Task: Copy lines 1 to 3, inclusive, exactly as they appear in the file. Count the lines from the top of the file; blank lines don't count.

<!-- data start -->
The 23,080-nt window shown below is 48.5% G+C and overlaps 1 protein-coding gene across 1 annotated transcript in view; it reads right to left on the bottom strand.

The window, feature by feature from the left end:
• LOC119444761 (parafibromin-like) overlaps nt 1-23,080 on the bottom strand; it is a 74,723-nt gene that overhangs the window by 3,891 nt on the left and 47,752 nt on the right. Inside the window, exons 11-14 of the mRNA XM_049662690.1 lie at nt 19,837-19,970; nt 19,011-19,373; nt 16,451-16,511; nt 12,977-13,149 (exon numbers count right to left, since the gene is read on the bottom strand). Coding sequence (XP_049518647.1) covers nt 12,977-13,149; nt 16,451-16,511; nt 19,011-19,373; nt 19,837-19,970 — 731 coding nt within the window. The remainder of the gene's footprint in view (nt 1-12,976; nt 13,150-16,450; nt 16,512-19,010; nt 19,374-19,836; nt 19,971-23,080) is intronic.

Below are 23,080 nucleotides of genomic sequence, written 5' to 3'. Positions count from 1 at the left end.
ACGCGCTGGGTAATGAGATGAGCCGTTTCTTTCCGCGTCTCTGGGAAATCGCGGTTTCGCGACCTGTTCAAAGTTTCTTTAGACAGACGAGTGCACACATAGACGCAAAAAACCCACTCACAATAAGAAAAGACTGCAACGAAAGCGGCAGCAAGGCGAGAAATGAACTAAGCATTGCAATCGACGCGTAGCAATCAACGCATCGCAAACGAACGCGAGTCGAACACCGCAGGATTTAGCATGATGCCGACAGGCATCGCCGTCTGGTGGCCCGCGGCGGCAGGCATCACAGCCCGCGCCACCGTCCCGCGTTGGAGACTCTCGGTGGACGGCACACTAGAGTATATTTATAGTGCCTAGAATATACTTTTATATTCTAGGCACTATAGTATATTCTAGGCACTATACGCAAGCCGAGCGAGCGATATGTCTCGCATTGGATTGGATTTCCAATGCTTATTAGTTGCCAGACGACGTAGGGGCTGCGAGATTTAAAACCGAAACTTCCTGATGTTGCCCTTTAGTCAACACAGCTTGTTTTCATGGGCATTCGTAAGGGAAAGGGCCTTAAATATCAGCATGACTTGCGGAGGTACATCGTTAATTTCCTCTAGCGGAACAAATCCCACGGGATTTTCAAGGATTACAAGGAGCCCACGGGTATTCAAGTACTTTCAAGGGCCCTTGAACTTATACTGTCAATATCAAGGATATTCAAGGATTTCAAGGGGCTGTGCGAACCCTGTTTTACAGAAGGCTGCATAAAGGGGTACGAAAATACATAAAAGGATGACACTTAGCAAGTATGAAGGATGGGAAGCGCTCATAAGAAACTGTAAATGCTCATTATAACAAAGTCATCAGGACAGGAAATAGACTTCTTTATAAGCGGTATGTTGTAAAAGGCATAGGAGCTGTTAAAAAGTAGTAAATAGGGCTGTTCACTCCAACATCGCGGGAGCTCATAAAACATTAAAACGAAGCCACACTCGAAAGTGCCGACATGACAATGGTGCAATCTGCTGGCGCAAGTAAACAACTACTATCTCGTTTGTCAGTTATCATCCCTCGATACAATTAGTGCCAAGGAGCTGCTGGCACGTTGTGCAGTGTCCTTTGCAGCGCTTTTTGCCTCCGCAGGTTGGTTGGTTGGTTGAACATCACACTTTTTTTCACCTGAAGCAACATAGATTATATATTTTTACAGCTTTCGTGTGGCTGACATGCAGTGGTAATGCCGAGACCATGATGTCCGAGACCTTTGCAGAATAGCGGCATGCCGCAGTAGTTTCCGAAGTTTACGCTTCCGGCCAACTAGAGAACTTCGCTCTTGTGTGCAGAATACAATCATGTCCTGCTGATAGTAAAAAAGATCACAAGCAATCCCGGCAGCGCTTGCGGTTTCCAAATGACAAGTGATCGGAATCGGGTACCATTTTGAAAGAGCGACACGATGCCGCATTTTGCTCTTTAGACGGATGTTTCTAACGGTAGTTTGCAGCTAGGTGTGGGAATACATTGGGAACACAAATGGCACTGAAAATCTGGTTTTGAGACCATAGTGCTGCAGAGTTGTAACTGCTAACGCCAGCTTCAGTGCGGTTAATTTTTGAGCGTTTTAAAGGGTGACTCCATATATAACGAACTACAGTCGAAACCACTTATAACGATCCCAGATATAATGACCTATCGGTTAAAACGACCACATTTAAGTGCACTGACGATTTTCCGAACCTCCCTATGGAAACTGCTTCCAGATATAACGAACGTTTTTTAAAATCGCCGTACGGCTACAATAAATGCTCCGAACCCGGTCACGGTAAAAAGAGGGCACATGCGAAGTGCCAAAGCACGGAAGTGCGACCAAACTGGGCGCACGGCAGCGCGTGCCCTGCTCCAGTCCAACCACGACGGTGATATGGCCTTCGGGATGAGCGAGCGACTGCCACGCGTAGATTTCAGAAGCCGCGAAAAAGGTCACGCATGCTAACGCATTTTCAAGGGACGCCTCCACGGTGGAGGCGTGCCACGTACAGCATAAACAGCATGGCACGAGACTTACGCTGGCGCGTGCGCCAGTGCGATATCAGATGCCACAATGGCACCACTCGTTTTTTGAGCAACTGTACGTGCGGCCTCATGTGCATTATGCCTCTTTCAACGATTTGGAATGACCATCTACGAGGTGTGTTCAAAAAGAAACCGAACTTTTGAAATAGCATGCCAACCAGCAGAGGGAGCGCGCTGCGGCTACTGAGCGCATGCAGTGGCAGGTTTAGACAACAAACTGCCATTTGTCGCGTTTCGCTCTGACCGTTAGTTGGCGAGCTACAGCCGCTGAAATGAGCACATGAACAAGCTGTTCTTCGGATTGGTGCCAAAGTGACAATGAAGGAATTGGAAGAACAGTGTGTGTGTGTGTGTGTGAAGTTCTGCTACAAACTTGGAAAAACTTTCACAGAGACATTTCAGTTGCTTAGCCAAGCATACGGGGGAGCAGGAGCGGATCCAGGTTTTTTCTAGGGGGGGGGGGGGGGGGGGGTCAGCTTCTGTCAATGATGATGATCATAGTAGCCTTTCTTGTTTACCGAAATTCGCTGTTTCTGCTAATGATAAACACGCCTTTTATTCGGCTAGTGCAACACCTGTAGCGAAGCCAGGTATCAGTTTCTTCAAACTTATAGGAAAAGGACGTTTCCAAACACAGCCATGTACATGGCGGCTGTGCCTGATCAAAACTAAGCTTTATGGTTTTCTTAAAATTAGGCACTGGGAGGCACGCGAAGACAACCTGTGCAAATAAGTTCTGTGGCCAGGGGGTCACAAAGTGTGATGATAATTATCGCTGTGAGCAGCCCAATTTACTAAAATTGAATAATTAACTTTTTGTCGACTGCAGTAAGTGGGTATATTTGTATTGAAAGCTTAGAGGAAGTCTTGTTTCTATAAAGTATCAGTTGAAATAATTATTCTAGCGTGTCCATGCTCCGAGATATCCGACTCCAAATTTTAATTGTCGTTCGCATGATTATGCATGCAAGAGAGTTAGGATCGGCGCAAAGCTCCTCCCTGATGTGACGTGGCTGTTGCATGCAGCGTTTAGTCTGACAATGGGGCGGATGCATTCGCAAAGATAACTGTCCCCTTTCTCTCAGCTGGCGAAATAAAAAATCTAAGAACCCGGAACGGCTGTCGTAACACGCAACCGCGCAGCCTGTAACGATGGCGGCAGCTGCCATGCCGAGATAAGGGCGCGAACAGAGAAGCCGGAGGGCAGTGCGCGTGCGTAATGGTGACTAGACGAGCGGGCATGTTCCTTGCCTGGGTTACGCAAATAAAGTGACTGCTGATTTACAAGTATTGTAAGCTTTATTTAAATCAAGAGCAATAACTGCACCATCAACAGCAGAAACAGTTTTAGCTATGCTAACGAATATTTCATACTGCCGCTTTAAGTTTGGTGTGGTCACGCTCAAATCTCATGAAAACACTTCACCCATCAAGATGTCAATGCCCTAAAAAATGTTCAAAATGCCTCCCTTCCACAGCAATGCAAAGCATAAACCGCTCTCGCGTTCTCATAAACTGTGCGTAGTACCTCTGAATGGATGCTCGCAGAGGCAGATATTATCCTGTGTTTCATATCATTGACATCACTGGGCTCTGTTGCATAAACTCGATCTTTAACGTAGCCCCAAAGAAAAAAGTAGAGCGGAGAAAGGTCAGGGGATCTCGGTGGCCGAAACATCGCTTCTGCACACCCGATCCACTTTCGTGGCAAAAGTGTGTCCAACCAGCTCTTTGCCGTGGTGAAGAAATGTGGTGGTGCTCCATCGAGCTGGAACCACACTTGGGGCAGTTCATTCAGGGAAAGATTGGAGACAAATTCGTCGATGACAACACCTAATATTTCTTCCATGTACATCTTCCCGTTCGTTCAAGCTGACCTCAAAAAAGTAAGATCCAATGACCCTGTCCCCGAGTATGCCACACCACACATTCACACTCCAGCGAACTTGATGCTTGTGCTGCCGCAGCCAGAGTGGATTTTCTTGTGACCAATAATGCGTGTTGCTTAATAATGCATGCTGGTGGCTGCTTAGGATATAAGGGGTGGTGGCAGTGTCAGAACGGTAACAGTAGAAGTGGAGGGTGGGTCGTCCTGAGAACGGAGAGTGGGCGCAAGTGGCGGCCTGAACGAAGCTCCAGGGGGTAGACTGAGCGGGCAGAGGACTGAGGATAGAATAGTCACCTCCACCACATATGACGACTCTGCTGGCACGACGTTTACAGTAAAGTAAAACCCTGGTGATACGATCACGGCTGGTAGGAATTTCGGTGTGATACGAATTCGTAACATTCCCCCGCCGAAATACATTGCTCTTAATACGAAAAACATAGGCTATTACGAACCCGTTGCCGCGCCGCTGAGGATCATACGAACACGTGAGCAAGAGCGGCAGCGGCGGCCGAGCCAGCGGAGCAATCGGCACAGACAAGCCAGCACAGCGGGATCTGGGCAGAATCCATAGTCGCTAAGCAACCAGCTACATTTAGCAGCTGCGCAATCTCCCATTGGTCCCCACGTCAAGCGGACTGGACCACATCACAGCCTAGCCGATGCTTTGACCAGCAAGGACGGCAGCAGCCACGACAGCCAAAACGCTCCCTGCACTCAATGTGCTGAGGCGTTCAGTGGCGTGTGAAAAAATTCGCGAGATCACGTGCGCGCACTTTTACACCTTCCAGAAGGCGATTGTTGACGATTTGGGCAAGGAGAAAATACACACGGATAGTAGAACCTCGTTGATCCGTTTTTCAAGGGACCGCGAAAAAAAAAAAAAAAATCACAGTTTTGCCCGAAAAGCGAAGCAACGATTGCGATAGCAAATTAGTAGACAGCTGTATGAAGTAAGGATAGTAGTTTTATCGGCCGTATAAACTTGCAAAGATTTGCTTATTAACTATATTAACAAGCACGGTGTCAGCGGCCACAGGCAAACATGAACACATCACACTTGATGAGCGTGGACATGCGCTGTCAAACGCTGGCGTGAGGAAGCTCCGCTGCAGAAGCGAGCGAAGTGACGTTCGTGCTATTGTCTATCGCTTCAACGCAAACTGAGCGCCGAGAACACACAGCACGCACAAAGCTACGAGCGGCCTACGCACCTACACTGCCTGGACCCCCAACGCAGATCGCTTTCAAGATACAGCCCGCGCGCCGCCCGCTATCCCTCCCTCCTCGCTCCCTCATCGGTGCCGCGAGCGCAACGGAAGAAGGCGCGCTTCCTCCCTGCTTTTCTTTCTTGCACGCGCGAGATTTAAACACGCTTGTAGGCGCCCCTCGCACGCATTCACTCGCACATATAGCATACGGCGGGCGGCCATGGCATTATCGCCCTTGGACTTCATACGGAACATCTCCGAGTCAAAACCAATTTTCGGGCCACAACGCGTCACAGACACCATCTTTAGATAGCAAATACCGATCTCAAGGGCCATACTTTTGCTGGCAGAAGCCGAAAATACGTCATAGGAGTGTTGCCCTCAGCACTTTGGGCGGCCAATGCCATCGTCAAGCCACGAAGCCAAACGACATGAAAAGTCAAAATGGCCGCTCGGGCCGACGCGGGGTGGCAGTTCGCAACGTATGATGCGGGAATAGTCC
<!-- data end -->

The 23,080-nt window shown below is 48.5% G+C and overlaps 1 protein-coding gene across 1 annotated transcript in view; it reads right to left on the bottom strand.

The window, feature by feature from the left end:
• LOC119444761 (parafibromin-like) overlaps nt 1-23,080 on the bottom strand; it is a 74,723-nt gene that overhangs the window by 3,891 nt on the left and 47,752 nt on the right. Inside the window, exons 11-14 of the mRNA XM_049662690.1 lie at nt 19,837-19,970; nt 19,011-19,373; nt 16,451-16,511; nt 12,977-13,149 (exon numbers count right to left, since the gene is read on the bottom strand). Coding sequence (XP_049518647.1) covers nt 12,977-13,149; nt 16,451-16,511; nt 19,011-19,373; nt 19,837-19,970 — 731 coding nt within the window. The remainder of the gene's footprint in view (nt 1-12,976; nt 13,150-16,450; nt 16,512-19,010; nt 19,374-19,836; nt 19,971-23,080) is intronic.